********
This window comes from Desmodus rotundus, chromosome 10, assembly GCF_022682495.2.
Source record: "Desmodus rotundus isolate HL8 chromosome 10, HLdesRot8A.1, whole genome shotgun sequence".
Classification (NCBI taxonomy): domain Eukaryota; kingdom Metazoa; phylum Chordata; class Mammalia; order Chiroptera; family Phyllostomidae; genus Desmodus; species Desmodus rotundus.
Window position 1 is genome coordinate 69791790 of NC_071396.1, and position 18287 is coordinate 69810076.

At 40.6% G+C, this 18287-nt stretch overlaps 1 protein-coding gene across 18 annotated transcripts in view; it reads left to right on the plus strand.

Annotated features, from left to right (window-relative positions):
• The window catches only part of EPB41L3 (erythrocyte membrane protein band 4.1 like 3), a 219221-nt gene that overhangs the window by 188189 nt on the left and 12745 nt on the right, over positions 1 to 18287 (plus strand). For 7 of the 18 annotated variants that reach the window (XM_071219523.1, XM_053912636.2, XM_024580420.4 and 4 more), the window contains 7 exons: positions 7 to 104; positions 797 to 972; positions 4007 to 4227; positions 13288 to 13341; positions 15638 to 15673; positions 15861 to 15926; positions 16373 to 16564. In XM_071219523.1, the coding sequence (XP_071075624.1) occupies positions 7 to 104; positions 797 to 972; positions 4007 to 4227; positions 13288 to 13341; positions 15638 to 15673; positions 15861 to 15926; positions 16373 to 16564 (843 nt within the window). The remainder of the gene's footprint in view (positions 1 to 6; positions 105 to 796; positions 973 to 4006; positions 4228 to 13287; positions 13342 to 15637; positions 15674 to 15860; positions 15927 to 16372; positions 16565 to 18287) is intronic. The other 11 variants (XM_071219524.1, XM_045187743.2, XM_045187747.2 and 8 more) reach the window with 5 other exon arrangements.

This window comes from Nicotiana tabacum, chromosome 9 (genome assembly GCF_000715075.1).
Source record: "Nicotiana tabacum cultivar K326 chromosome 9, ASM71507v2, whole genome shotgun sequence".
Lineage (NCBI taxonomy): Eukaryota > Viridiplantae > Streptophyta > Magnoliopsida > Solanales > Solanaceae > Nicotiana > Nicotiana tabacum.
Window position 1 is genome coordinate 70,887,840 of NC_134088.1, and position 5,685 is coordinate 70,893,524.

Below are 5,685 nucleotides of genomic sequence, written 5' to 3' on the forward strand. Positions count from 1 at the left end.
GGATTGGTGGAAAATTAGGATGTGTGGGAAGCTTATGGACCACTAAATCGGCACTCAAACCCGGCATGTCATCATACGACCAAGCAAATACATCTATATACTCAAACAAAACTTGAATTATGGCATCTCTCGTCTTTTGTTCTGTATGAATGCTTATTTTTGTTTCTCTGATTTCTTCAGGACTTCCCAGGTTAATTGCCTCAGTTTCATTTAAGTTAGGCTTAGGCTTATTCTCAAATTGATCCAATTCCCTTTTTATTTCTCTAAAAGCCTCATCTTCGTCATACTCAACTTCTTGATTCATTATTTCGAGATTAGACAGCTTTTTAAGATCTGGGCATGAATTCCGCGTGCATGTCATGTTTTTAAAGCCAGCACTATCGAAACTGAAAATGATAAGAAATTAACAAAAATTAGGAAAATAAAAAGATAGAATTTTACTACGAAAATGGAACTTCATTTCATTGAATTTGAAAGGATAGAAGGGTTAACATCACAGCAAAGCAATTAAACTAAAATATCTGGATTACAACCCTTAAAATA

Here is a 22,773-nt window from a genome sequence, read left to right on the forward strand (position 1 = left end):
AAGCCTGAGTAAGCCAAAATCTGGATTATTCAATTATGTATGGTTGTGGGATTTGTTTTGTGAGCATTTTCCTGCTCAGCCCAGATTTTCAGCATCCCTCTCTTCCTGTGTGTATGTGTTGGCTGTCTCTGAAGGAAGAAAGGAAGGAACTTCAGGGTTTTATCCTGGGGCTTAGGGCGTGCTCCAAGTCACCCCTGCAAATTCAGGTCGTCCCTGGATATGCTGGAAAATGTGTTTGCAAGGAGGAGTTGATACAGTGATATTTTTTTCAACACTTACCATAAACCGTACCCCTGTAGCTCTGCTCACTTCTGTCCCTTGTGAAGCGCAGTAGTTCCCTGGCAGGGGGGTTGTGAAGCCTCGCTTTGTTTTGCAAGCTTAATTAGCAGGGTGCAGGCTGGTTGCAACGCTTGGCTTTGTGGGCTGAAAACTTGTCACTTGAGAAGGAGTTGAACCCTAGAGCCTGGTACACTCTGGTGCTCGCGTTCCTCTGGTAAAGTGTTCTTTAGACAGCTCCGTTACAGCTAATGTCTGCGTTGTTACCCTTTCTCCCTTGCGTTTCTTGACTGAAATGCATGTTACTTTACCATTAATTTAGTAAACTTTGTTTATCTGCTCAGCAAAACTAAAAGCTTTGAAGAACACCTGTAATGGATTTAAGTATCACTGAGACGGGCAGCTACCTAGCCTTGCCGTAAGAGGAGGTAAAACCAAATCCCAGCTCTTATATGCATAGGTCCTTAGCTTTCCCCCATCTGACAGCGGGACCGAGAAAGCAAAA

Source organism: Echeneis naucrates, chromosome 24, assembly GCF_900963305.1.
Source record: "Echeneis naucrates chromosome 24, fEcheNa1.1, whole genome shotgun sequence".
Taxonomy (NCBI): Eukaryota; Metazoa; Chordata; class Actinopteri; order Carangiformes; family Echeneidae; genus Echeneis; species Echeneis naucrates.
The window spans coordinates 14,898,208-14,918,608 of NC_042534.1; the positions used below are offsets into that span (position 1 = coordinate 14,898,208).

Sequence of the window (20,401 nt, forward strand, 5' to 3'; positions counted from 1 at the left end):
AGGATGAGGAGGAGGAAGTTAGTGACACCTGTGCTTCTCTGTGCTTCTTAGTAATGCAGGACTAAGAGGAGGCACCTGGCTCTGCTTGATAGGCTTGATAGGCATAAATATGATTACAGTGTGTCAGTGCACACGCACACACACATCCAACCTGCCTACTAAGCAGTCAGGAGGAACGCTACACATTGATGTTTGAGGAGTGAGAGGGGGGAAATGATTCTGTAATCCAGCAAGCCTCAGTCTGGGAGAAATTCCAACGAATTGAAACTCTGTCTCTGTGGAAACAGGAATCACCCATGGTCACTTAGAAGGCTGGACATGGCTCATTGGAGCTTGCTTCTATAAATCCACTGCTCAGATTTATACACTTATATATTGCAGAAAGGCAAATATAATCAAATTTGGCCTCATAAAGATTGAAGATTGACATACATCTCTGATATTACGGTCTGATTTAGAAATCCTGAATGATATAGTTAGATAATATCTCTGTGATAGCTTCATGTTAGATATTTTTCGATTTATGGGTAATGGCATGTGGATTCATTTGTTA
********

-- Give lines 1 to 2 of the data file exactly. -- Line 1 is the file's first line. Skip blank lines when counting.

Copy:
This window comes from Desmodus rotundus, chromosome 10, assembly GCF_022682495.2.
Source record: "Desmodus rotundus isolate HL8 chromosome 10, HLdesRot8A.1, whole genome shotgun sequence".